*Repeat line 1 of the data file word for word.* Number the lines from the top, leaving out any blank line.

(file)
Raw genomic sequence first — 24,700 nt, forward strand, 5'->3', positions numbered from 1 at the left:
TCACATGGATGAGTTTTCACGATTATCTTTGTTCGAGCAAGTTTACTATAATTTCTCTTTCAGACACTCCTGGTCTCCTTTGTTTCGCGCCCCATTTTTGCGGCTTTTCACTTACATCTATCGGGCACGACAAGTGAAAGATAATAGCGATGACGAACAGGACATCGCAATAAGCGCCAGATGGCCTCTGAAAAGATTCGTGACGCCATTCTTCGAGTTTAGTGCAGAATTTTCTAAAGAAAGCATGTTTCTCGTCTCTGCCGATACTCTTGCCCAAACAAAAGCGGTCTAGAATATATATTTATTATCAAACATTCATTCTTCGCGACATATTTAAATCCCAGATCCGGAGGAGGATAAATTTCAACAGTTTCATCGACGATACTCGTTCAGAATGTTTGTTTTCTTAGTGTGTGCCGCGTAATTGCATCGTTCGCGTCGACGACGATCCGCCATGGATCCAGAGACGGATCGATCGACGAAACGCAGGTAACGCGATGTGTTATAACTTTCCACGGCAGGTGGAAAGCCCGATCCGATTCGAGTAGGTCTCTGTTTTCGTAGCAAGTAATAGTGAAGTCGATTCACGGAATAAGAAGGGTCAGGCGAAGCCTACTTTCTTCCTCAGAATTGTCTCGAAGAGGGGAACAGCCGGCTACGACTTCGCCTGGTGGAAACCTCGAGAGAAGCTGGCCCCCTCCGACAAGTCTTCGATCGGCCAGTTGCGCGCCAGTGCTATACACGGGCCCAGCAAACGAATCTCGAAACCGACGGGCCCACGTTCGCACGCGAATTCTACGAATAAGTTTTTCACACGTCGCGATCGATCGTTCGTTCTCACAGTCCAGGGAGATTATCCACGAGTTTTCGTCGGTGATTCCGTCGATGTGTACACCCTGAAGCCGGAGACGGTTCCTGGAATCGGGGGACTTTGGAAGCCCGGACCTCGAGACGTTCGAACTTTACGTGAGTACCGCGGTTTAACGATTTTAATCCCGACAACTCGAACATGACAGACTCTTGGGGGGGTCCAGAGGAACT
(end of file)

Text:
Raw genomic sequence first — 24,700 nt, forward strand, 5'->3', positions numbered from 1 at the left: